Tis the season. Here is the first of the cookies and other Christmas goodies.


  • 3 Cups Flour
  • 1 1/2 Cups Unsweetened Cocoa Powder
  • 1/2 Teaspoon Coarse Sea Salt
  • 1/2 Teaspoon Ground Pepper
  • 2 Tablespoon plus 2 Teaspoons Instant Espresso Coffee
  • 1 Teaspoon Cinnamon
  • 1 1/2 Cup Butter, softened
  • 2 Cup Sugar
  • 2 Large Egg
  • 3 Teaspoons Vanilla Extract
  • 1 Teaspoon Cardamon
  • 1/2 Ground Cloves


  • Rolling Pin
  • Cookie Sheet
  • Mixing Bowl
  • Stand Mixer
  • Christmas Cookie Cutters
  1. Stir together flour, cocoa, salt, pepper, cinnamon, cardamon, cloves and espresso into a bowl.
  2. Mix together the butter and sugar on medium in the mixer until smooth and fluffy.
  3. Turn to low and add the eggs and vanilla.
  4. Add the dry mixture and mix until throughly combined.
  5. Remove dough and form into three equal balls.
  6. Cover with plastic wrap and refrigerate for at least an hour.
  7. Remove one of the balls from the refrigerator.
  8. Pre heat the oven to 350.
  9. Flour a smooth surface and roll out the ball with a floured rolling pin to about 1/4 inch thick.
  10. Cut into cookie patterns and place on a buttered cookie sheet.
  11. Cook for about 8 or 9 minutes.
  12. Remove the next ball and repeat until all of the cookies are cooked.

If you would like, you can decorate the cookies with piped icing or powdered sugar. We like them just the way they are.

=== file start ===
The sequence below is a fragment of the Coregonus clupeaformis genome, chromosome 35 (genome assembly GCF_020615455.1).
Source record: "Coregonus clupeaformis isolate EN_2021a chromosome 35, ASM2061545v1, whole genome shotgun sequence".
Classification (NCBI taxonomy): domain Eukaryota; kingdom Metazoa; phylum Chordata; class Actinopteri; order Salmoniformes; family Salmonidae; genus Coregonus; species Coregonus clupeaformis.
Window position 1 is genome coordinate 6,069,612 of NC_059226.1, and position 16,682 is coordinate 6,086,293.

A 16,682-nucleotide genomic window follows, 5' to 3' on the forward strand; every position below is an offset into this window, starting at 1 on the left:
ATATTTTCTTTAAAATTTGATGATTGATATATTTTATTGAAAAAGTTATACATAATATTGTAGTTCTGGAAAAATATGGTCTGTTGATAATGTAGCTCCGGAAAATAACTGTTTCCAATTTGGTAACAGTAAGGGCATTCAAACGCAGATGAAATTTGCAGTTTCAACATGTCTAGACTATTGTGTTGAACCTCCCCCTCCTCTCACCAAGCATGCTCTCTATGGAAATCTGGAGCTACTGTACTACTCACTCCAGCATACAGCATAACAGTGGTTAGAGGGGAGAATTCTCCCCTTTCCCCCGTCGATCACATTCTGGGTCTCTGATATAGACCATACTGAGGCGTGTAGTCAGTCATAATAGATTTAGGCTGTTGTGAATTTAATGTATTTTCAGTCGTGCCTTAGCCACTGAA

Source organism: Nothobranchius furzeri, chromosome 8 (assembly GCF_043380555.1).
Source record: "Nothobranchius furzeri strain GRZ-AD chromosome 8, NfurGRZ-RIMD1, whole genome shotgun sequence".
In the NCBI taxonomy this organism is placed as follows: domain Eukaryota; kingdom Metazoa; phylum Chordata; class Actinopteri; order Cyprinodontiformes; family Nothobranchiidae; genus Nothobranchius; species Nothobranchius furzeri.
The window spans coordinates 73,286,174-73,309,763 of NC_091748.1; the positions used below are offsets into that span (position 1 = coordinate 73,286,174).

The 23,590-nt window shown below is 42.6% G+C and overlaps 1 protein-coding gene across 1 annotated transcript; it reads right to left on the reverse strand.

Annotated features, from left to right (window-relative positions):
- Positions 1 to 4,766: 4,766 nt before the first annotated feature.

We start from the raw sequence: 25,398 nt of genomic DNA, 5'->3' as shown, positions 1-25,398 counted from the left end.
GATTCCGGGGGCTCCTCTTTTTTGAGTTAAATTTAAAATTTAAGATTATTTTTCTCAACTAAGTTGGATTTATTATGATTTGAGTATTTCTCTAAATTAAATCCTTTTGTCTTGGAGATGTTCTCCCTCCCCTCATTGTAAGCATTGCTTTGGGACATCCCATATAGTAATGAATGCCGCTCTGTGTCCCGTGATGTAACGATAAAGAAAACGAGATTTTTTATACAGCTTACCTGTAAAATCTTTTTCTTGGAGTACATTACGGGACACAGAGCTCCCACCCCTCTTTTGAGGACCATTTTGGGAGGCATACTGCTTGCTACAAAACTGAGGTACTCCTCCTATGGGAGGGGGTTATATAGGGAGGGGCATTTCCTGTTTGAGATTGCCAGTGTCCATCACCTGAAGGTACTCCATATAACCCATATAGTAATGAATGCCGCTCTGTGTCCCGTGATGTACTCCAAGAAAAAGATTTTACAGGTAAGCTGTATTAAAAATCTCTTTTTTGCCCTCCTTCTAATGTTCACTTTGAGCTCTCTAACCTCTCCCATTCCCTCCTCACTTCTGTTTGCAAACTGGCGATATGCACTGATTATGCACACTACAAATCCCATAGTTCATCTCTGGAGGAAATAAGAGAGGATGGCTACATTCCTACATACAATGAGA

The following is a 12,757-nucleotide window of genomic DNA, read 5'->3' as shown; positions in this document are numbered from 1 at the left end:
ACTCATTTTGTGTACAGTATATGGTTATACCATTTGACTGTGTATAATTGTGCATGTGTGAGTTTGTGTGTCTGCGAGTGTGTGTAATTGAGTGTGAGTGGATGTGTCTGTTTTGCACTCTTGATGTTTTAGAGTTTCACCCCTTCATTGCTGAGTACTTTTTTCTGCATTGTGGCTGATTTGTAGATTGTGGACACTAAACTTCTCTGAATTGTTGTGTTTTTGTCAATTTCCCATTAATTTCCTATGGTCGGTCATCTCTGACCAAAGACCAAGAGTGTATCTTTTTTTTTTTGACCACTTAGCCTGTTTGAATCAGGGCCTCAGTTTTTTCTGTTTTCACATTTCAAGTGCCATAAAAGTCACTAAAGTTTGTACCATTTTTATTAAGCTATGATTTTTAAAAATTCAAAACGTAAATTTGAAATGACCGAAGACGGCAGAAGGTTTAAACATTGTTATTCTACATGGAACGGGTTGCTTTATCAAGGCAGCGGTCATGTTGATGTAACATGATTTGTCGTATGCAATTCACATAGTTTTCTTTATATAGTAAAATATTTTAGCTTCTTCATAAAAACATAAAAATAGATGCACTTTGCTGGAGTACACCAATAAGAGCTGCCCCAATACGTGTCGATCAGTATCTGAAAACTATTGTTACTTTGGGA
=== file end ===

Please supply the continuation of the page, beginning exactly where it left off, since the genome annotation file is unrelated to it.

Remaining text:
Pecan Pie

I realize that I may be doing the Thanksgiving meal backwards. I get the concept naturally. My mother always said that she would prefer to start with dessert. So this is for you mom.


  • 1/2 Basic Pie Crust (See Earlier Recipe)
  • 1 1/2-2 Cups Whole Pecans
  • 1 Stick Butter (8 Tablespoons), melted
  • 4 Eggs, lightly beaten
  • 2 Tablespoons Heavy Cream
  • 1/2 Cup Sugar
  • 1/2 Cut Brown Sugar
  • 4 Teaspoons Flour
  • 1 Teaspoon Vanilla Extract
  • 2 Tablespoons Grand Marnier
  • 2 Tablespoons Cocoa Powder


  • 2 Mixing Bowls
  • 1 9″ Pie Pan
  • 1 Cookie Sheet
  1. Make the crust and either make two pies, reserve the other 1/2 for later or cut the recipe in half. This pie only needs a bottom.
  2. Roll out the dough and line the bottom of a buttered pie pan.
  3. Pre heat oven to 325.
  4. Mix the wet ingredients together in one bowl, including a little less than 1/2 of the butter.
  5. Mix the dry ingredients together.
  6. Add the dry ingredients to the wet. Do not overmix.
  7. Pour mixture into pie shell.
  8. Arrange pecans on top. If you can be bothered, it’s nice to arrange in a fan pattern. My kids eat this before noticing so I usually don’t bother.
  9. Pour the remaining melted butter evenly over the pecans.
  10. Place the pan on a cookie sheet in the middle of the oven.
  11. Cook for 60 minutes or so and then check on it. If the crust is starting to get overly brown, cover it with a few strips of aluminum foil. This will depend on the consistency of your oven. It doesn’t always happen.
  12. Cook for at least another ten minutes. You do not want to overcook your pie. It wants to still be a little jiggly when you move it, the consistency of jello.
  13. Remove and let cool.

Serve with Grand Marnier infused whipped cream from yesterday.